Spelling: All About Spelling. Great curriculum…thorough. It also helps the children (and me) learn the rules about English and why things are spelled the way they are. So it’s not just memorization. (They also have an All About Reading program which would work well for your K if needed.)
Art: we’re seriously lacking here. None. Just the coloring and projects they do on their own.
Music: Piano lessons for 8yo (Michael Mahaney is his piano teacher and he definitely is an excellent music mentor. He already has my son learning chord progressions…something I didn’t really get into in my 7 years of piano lessons), Let’s Play Music class for 4yo (I’ve highlighted the class on the Hub, the teacher is great). 7yo stubbornly refuses organized classes right now, except mom, gratefully.
Foreign Language: Getting Started with Latin and Latin Primer (we’ve been off-season with this…I feel like the basic RRRs are more important right now)
Brain Pop  is a great supplemental resource.
Currclick.com has a lot of ideas, classes, and curriculum made by homeschoolers for homeschoolers. They even have a free online Lego Club and Magic Treehouse Club.
Homeschool.com also has a lot of ideas and curriculum co-ops to buy discount curriculum.
Core Knowledge Series is a set of books (you can check it out at the library) that gives educators (parents, too) an outline of what kids ought to learn in each grade level. Some parents I know own those books and teach directly from them. I just have an outline and use it occasionally as a benchmark.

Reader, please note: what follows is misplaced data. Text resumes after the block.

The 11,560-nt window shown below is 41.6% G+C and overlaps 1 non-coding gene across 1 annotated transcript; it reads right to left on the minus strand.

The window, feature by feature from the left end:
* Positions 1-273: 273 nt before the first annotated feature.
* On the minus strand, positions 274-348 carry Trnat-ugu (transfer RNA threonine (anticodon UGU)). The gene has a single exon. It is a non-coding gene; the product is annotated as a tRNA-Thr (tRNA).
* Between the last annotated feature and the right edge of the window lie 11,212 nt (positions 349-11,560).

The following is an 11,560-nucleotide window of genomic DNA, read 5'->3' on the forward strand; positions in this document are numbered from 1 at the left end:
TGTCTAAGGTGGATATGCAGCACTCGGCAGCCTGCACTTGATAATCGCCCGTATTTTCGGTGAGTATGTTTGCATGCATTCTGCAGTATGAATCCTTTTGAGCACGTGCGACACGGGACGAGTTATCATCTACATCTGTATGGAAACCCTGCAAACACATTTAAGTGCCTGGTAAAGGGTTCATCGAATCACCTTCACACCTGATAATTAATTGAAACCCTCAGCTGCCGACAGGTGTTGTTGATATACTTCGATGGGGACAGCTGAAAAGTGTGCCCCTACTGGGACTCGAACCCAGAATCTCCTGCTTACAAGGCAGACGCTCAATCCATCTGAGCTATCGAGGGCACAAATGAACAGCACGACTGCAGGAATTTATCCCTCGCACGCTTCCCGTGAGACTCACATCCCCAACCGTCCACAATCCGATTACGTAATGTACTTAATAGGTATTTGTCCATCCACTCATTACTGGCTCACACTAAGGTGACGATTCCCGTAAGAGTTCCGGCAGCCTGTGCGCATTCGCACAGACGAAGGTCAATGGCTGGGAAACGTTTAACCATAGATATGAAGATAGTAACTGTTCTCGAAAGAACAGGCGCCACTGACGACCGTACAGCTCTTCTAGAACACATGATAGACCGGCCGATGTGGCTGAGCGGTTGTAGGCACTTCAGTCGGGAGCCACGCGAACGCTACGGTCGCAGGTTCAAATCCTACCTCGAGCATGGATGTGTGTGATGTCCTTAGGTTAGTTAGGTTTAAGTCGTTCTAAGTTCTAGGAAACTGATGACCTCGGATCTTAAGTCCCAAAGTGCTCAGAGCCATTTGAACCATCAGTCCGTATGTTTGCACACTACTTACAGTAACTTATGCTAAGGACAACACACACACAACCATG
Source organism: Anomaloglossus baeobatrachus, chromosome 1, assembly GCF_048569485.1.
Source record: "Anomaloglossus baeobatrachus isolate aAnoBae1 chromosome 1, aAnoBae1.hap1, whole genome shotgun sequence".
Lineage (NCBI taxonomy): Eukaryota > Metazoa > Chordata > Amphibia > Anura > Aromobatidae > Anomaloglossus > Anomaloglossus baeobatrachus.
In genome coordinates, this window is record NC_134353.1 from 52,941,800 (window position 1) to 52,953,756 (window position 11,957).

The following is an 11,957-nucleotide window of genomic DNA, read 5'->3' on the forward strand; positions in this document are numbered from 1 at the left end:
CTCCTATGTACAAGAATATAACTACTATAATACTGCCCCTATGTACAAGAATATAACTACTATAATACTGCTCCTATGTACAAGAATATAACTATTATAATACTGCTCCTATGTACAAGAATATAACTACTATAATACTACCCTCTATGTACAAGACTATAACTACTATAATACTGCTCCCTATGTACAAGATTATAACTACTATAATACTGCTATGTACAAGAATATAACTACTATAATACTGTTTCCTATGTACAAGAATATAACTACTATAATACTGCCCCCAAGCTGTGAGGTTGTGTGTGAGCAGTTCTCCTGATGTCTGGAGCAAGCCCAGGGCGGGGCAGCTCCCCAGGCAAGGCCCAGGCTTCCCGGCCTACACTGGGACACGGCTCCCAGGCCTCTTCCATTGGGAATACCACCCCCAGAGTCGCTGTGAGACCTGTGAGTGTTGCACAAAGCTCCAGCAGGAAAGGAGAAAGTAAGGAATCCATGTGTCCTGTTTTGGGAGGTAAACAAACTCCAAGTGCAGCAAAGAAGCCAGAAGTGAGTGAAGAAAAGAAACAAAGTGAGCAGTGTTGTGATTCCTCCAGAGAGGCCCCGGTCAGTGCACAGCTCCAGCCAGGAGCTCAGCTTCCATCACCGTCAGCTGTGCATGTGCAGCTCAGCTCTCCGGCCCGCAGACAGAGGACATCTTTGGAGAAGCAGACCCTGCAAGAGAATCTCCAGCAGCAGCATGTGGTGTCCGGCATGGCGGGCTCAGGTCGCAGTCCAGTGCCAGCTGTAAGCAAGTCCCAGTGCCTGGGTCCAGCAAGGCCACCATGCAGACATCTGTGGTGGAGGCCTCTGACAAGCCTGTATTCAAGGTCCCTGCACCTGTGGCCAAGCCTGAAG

If my style doesn’t match your style, just research stuff online, pray/meditate about it. Things will start to click. One criteria I have in picking curriculum is considering if it will morph with different learning styles since I have 4 kids. One kid is visual, another is tactile, another learns by listening, etc. So if a curriculum teaches in multiple styles (as most of these do), I’ll buy it. That way I can alter it for other kids and reuse it year after year. I rarely use a curriculum exactly as it was written because I’ll alter it for the needs of my child and our schedule. I mainly want it to guide me and help me give my kids a thorough education.
Thanks for your question!! I hope I didn’t overwhelm you!

Music Man the Musical

The Music Man hits the stage this weekend and next weekend at Franklin Phonetic School.  It’s such a fun musical for families with children of all ages. Check out this link for more information.


(When you read the link, it will look like I just copied the information…I just read it so I think I was subliminally thinking it as I was writing my opening line…)


If you know of any local events that you think other homeschoolers would like to attend, please email me with information. prescotthshub@gmail.com.